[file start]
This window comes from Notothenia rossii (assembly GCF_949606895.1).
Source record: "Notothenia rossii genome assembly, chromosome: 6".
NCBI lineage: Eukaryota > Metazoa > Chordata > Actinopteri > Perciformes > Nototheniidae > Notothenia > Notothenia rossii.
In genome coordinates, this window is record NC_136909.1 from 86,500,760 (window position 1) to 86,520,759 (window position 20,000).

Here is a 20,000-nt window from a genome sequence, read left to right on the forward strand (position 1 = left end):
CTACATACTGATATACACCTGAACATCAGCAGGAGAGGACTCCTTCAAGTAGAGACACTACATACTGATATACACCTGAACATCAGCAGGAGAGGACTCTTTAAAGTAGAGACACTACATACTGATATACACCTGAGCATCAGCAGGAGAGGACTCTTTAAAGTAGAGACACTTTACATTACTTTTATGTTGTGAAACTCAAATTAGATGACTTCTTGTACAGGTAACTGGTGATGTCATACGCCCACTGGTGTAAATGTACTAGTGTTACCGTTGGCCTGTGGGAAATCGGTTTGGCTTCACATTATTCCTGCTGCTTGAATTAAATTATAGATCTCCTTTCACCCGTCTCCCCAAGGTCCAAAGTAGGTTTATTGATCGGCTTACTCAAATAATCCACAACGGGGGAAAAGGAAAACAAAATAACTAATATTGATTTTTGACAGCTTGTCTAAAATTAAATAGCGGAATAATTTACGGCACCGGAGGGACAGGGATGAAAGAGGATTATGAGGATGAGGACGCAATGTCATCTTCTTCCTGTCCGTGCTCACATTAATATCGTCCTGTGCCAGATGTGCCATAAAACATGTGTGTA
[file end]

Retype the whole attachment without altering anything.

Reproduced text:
This window comes from Notothenia rossii (assembly GCF_949606895.1).
Source record: "Notothenia rossii genome assembly, chromosome: 6".
NCBI lineage: Eukaryota > Metazoa > Chordata > Actinopteri > Perciformes > Nototheniidae > Notothenia > Notothenia rossii.
In genome coordinates, this window is record NC_136909.1 from 86,500,760 (window position 1) to 86,520,759 (window position 20,000).

Here is a 20,000-nt window from a genome sequence, read left to right on the forward strand (position 1 = left end):
CTACATACTGATATACACCTGAACATCAGCAGGAGAGGACTCCTTCAAGTAGAGACACTACATACTGATATACACCTGAACATCAGCAGGAGAGGACTCTTTAAAGTAGAGACACTACATACTGATATACACCTGAGCATCAGCAGGAGAGGACTCTTTAAAGTAGAGACACTTTACATTACTTTTATGTTGTGAAACTCAAATTAGATGACTTCTTGTACAGGTAACTGGTGATGTCATACGCCCACTGGTGTAAATGTACTAGTGTTACCGTTGGCCTGTGGGAAATCGGTTTGGCTTCACATTATTCCTGCTGCTTGAATTAAATTATAGATCTCCTTTCACCCGTCTCCCCAAGGTCCAAAGTAGGTTTATTGATCGGCTTACTCAAATAATCCACAACGGGGGAAAAGGAAAACAAAATAACTAATATTGATTTTTGACAGCTTGTCTAAAATTAAATAGCGGAATAATTTACGGCACCGGAGGGACAGGGATGAAAGAGGATTATGAGGATGAGGACGCAATGTCATCTTCTTCCTGTCCGTGCTCACATTAATATCGTCCTGTGCCAGATGTGCCATAAAACATGTGTGTA